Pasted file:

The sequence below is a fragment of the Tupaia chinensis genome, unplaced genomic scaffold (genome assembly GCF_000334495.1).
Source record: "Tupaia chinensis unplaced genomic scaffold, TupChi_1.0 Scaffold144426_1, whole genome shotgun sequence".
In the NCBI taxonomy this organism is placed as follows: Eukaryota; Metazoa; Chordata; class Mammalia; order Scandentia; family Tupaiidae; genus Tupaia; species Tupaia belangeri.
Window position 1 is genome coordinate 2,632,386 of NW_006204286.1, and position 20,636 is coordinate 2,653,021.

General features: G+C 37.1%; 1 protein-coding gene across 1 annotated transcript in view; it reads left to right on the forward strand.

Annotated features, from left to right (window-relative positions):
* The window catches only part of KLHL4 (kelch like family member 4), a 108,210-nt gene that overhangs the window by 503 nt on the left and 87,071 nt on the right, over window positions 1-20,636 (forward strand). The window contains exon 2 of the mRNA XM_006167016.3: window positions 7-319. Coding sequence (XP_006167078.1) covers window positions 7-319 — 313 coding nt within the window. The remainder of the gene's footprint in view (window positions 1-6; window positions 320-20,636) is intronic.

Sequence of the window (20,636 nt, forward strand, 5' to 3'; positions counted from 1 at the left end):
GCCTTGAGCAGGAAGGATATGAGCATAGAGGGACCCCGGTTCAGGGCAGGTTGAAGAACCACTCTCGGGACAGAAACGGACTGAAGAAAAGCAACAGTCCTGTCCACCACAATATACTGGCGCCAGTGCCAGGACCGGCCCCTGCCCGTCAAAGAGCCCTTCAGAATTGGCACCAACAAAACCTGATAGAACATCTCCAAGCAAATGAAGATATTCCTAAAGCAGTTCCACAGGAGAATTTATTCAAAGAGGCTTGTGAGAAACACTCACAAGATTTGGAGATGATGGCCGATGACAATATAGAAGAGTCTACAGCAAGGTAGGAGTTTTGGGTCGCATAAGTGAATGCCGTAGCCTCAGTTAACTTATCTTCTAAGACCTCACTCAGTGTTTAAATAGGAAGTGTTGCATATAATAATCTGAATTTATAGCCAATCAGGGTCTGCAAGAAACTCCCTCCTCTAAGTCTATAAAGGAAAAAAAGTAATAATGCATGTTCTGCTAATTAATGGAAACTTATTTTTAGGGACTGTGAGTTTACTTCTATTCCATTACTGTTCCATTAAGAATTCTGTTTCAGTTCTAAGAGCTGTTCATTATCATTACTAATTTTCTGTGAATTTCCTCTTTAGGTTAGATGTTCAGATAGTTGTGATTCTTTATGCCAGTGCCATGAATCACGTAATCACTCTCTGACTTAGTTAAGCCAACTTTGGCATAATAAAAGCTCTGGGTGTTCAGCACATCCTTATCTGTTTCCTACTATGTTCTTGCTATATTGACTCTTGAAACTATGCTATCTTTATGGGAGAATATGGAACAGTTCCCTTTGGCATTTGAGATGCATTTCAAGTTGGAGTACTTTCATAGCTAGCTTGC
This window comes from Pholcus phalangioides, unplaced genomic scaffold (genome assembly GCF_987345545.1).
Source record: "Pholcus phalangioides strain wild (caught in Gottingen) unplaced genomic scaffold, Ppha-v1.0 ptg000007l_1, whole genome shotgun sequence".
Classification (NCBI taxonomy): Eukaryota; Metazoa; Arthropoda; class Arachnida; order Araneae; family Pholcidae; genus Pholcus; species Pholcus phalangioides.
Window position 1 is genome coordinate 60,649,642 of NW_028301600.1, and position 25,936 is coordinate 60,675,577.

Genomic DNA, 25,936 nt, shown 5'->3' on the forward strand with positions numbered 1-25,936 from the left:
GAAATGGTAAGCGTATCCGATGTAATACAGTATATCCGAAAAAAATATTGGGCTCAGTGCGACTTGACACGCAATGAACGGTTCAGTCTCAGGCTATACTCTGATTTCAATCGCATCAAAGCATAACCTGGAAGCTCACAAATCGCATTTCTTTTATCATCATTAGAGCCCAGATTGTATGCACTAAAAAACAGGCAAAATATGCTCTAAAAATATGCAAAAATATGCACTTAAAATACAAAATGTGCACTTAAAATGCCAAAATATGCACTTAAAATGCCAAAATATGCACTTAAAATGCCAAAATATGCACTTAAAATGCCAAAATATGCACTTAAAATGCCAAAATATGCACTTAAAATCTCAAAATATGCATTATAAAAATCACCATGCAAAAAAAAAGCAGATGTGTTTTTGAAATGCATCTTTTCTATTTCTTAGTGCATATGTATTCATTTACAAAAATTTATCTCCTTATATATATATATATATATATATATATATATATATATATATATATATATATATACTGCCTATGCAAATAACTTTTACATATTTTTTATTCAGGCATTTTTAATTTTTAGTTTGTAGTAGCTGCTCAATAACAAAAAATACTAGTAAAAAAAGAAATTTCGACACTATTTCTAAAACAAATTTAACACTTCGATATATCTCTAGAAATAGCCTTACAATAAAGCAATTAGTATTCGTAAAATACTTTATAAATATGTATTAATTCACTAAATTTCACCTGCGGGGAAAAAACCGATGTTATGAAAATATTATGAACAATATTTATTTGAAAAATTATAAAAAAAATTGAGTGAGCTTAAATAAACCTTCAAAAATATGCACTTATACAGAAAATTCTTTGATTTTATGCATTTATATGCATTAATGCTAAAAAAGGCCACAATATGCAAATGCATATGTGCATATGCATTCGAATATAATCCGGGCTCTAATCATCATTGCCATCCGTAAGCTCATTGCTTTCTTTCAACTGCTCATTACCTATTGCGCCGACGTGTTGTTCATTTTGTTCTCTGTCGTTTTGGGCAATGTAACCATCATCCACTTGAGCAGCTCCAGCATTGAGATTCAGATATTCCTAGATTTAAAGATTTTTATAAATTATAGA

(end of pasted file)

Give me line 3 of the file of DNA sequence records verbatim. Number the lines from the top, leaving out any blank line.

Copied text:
In the NCBI taxonomy this organism is placed as follows: Eukaryota; Metazoa; Chordata; class Mammalia; order Scandentia; family Tupaiidae; genus Tupaia; species Tupaia belangeri.